Since PayPal’s launch more than 20 years ago, the peer-to-peer and digital-cash service industry has seen exponential growth, and with it, exponential amounts of fraud.
An estimated 70% of Americans use peer-to-peer and digital-cash services, and many turned to these products during the pandemic. However, in just the first four months of the pandemic, an estimated $13.4 million was lost to scammers across these platforms.
Regardless of payment evolution, wherever there is money, there will be theft. But there is an opportunity for the industry to fundamentally address fraud without sacrificing consumer convenience—by combating its own competitive instincts and collaborating on standard risk practices.
Peer-to-peer apps and digital-cash services allow consumers to send funds quickly, which is an appealing option when compared to other bank-transaction options that can sometimes take longer. However, quick transfers give digital-cash service providers a smaller window to review and stop the movement of funds if something is amiss.
During the industry’s infancy, these services successfully managed fraud when their strategy included upfront controls. For example, a cardholder would typically authorize the use of an external financial institution through micro-deposits or by verifying external login credentials. Once the digital cash service was linked to the account, a strong upfront handshake confirmed the user was approved to access the funds.
But this validation process proved cumbersome and inconvenient to the consumer, creating incentives, and competitive opportunities, to eliminate those crucial but burdensome steps. Today, consumers expect to sign up for a service within a few minutes. Similarly, when transferring money, the consumer now demands the ease of sending funds in a single session, including verification and validation.
This leaves little room for upfront validation practices and provides a greater opportunity for fraudsters, since the fewer the barriers for the consumer, the fewer the barriers for the bad actors.
So how do we solve the tension between convenience and risk? Ideally, by blending convenience and security in a way that makes sense for good users while also building enough hurdles for the dishonest ones. This should include active controls like consumer text verification, as well as passive controls that users don’t see, like real-time transaction monitoring for suspicious behavior.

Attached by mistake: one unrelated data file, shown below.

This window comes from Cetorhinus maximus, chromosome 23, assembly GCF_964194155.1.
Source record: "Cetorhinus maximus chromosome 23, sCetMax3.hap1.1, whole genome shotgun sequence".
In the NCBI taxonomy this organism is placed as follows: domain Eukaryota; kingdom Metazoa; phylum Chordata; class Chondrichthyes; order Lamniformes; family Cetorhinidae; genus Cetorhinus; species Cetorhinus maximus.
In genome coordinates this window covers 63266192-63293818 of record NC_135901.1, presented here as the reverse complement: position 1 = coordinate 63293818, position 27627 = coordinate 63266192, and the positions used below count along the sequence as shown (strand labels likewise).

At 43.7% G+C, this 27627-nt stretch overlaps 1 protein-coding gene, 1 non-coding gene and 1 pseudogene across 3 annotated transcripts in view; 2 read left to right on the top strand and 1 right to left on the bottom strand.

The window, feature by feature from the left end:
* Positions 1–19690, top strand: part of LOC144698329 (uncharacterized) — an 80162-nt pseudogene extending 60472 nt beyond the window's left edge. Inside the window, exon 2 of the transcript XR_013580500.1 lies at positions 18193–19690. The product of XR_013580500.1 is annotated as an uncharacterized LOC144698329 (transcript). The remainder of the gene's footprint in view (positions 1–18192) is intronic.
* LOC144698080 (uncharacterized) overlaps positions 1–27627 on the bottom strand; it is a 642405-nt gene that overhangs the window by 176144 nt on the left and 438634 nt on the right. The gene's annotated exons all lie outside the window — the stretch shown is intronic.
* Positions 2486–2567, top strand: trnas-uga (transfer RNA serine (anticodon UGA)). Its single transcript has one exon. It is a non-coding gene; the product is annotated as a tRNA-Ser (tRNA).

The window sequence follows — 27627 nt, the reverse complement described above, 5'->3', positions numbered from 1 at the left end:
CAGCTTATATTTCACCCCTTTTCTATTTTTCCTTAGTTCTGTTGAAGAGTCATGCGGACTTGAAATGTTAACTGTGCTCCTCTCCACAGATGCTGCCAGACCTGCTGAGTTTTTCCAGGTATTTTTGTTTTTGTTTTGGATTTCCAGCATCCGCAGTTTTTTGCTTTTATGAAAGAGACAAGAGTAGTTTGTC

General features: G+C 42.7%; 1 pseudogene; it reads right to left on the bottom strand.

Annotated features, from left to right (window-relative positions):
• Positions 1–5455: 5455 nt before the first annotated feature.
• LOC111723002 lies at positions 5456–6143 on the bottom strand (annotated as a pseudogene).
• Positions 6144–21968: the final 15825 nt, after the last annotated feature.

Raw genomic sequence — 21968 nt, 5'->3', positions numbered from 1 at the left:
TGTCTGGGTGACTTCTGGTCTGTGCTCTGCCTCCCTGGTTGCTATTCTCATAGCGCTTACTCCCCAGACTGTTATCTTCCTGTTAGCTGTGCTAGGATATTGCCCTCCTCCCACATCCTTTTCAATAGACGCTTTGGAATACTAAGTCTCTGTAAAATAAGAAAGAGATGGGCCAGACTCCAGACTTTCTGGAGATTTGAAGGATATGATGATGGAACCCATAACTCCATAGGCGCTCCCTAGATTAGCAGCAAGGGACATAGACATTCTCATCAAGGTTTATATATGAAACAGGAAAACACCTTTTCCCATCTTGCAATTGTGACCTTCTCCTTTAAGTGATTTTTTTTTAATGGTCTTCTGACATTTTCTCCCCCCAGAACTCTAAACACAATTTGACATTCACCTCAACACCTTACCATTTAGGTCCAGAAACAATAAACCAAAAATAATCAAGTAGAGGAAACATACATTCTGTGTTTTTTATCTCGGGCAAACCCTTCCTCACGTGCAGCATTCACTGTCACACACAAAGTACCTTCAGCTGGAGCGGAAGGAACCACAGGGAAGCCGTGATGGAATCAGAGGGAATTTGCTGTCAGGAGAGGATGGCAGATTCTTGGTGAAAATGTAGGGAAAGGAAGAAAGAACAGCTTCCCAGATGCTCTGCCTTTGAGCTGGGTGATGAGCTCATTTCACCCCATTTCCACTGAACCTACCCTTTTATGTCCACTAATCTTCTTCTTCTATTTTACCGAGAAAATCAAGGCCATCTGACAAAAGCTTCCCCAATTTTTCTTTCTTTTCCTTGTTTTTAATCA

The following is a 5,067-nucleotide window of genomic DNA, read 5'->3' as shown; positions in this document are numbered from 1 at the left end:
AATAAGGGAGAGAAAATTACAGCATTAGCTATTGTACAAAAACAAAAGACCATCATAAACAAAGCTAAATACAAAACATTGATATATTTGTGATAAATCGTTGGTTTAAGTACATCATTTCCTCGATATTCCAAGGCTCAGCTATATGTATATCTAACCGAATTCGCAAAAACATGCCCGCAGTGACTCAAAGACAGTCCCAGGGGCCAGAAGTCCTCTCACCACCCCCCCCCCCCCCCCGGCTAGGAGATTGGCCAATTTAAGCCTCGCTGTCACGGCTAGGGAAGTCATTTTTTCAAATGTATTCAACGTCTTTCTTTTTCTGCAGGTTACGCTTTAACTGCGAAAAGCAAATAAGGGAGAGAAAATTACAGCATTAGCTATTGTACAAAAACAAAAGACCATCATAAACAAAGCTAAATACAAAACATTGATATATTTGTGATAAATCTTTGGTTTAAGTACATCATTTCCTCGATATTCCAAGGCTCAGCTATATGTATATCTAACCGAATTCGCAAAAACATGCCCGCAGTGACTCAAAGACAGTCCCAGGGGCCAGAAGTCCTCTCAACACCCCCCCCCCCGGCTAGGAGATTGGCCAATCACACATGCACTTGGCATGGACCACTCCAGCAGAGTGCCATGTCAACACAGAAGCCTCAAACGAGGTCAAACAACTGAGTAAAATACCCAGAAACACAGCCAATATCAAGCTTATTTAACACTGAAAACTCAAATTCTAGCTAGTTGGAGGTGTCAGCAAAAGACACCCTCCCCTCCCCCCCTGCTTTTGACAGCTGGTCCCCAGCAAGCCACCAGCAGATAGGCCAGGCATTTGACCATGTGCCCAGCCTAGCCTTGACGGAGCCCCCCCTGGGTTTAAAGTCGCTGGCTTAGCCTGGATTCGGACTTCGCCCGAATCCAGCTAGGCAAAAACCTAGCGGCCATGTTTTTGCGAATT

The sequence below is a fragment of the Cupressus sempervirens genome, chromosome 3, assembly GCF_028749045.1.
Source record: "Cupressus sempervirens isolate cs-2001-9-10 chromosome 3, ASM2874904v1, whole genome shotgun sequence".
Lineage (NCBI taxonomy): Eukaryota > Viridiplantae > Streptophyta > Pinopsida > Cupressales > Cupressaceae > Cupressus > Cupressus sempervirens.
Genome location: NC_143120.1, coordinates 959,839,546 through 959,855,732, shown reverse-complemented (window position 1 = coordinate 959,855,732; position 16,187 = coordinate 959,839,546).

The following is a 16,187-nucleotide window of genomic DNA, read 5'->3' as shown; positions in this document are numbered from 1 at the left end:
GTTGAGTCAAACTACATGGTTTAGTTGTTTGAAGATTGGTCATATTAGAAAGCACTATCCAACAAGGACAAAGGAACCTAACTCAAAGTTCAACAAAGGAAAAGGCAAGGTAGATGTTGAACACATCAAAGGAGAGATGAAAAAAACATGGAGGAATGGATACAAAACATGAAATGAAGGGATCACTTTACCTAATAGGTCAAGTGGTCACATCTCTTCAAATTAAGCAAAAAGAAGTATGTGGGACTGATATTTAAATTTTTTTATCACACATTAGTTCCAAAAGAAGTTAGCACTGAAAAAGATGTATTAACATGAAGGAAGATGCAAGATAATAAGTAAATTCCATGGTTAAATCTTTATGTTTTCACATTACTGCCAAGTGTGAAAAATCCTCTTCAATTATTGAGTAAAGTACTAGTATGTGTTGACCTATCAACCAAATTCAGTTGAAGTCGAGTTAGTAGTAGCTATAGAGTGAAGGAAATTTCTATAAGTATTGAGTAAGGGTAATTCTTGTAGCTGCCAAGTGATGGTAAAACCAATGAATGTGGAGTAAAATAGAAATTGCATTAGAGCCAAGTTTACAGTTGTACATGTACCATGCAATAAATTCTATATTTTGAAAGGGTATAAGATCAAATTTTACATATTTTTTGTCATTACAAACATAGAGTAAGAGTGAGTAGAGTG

Unfortunately, risk controls are not uniform across the industry. That leaves opportunities for fraudsters to find low-hurdle ways to exit funds from traditional financial institutions using digital cash services and peer-to-peer apps.
Traditional financial institutions have been under pressure to transform their legacy systems digitally. Bank-backed money-transfer services do offer a secure ecosystem because financial institutions are committed to standard best practices and working with one another. If a user stays within the bank-backed money-transfer service, financial institutions can maintain a line of sight on a cardholder’s data.
However, competition in the industry is steep, and a key differentiator for the consumer is ease of services, not cardholder data security.
The pandemic’s onset also threw consumer demand into overdrive when federal and state governments stepped in to offer trillions of dollars in financial aid, requiring banks to conduct a complete digital transformation overnight. Platforms that were never designed to support massive data inputs or manage real-time identity-theft issues were quickly overloaded. According to reports, these vulnerabilities allowed scammers to siphon off more than $40 billion in pandemic relief funds.
Still, once money flows into accounts, it must remain safe and secure even if a consumer chooses a digital peer-to-peer app over a bank-backed money-transfer service. As issuers of stimulus benefits, unemployment insurance, and tax refunds, banks should understand the time is now to evolve controls around these third-party platforms to keep fraudsters from using these services to liquidate consumer accounts.
While there is no cure-all solution, the industry needs to find a way to agree on a set of uniform controls to combat fraud. Product differentiation and industry competition are not going anywhere, and neither are consumers’ demands around greater ease of services and convenience. However, it is time for traditional financial institutions, peer-to-peer apps, and digital-cash service providers to agree on a set of risk-control standards—more specifically, standards around verification and validation of a user.
The industry has successfully combated fraud in the past. It can do a better job going forward by collaborating when it comes to securely verifying an external account. Fraudsters are going to identify the weakest link in the chain, over and over again. And robust security risk controls are hard to accomplish alone. Still, as an industry, we can create a wholly secure ecosystem grounded in industry collaboration. We can then begin to holistically address the complex tension between security and consumer demands without sacrificing innovation.
—Neil Gilbert is vice president of risk, Netspend, Austin, Texas.